Selecting the Correct Pliers for the Job










Knowledgeable tradesmen and serious DIY’ers know that a quality pair of pliers goes a long way toward getting a job done. They rely on their pliers to hold up under grueling conditions and applications.

Many consumers may not realize that there are many types of pliers for just as many uses—some of which are highly specialized so many people may end up using the wrong type of plier for a particular job. Because the plier market can be a little confusing, CHANNELLOCK®, the famous maker of quality tools for 129 years, like its original tongue and groove pliers, provides the following tips:

  1. Pliers are not wrenches.

Pliers are designed primarily for gripping objects or cutting by using leverage. They require different jaw configurations to grip, turn, pull, crimp or cut a variety of items. These tools are commonly used in trades and occupations requiring dexterity.

A wrench is a single-handled tool. Adjustable wrenches utilize a jaw adjustment mechanism, while open-end and box-joint wrenches feature a single, fixed jaw capacity to accommodate different sizes of bolts, nuts or other items.

  1. There are several types of pliers that perform a variety of functions.

Some common types include tongue-and-groove pliers, cutting pliers, linemen’s pliers, needle-nose pliers and slip-joint pliers.

447 Cutting PlierTongue-and-groove pliers feature multiple jaw capacity adjustments by means of grooves or “channels.” They’re especially good for gripping and applying torque to round, square, flat and hexagonal objects. Tongue-and-groove pliers can be used primarily on plumber’s supply lines, drain lines, assorted nuts and bolts and various automotive applications.

Cutting pliers include end-cutting nippers and side cutters.

End-cutting nippers have cutting blades on the end and are used to make clean cuts flush with a working surface. Cutting pliers are great for pulling small nails, rivets and wire ends. Side cutters, or diagonal pliers, are the most common form of cutting pliers and are used on virtually all forms of electrical wiring in the home, on the job and in automotive applications.

Linemen’s pliers are perfect for cutting, holding, shaping and twisting wire. Some even have built-in crimpers for electrical terminals. These pliers are heavy-duty, side-cutting pliers designed for all regular wire-cutting needs. In addition to cutting edges, the pliers also have gripping jaws. Lineman’s pliers can handle various moderate- to heavy-duty commercial and residential wiring tasks.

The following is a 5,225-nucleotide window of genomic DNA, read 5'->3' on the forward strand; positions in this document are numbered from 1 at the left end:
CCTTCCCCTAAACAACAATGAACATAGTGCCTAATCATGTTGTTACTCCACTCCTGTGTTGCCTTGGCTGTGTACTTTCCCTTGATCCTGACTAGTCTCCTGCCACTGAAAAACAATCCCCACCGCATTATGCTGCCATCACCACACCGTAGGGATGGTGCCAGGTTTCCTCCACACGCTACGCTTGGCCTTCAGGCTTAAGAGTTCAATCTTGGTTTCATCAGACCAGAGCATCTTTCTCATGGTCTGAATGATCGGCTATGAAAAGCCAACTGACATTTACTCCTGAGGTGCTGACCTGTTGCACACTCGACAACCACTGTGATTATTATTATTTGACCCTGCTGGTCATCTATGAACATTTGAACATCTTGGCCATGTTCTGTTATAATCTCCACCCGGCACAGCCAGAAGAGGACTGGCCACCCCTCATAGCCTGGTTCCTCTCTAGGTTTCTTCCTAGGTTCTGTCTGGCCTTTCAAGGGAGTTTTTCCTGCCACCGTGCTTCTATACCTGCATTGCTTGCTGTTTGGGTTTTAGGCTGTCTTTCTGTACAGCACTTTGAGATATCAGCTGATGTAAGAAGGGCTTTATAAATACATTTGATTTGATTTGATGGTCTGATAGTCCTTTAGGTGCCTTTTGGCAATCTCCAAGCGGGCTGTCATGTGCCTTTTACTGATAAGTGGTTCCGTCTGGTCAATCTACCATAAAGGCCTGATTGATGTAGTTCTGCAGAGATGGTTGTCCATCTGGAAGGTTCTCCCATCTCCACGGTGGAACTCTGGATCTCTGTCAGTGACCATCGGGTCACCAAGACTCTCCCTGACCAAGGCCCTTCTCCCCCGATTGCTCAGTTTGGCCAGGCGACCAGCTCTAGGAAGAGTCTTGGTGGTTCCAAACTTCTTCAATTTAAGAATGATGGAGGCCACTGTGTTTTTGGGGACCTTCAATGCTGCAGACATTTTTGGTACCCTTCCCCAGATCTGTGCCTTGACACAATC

Long nose pliers, also referred to as needle-nose pliers, feature a long, pointed nose for working in tight places. These are most frequently used for electrical and electronics work. Some feature side cutters for cutting wire. Needle-nose pliers excel at retrieving items in tight areas, cutting wire, holding items in place and tightening nuts in close confines.

Slip-joint pliers can be found in nearly everyone’s toolbox. They are a versatile form of pliers that provide two jaw positions. One adjustment forms a jaw-to-jaw mating of the two halves—perfect for grabbing extremely thin objects. The second adjustment leaves a gap between the jaws and allows for a larger overall jaw capacity. Slip-joint pliers can be used in a number of varied gripping and turning operations including specialized functions such as removing hose clamps and pulling steel strapping bands, along with a host of traditional nut-and-bolt turning operations. Some slip-joint pliers also feature integrated wire cutters. CHANNELLOCK® even makes a model with specially designed recesses in the jaws for gripping hose clamps securely and keeping them from slipping from the jaws.

  1. Always follow safe practices when using pliers.

When using any tool, always wear safety glasses for eye protection. Never extend the length of handles to secure greater leverage; use a larger pair of pliers instead. It’s crucial to discard any plier that is cracked, broken, sprung or has nicked cutting edges. Make sure to inspect, clean and oil pliers occasionally. A drop of oil at the hinge will lengthen tool life and ensure easy operation. Unless specified as insulated handles, the cushion grips on pliers are not intended to give any protection against electrical shock and shouldn’t be used on live electrical circuits.

440 in action

There are many choices and grades of quality in pliers. One of the determining factors between those that hold up under stress and time and those that do not is the manufacturing process. When looking for a pair of pliers, consider whether the tools are forged or die cast. CHANNELLOCK® pliers are forged, which helps to reduce the imperfections and strengthens the tool. Die casting allows for porosity and micro-voids in the steel, creating weakness and, ultimately, less durability.

Remember that spending a little more to purchase a pair of reliable pliers will save money over time. Properly cared for, they will be in your toolbox for life.


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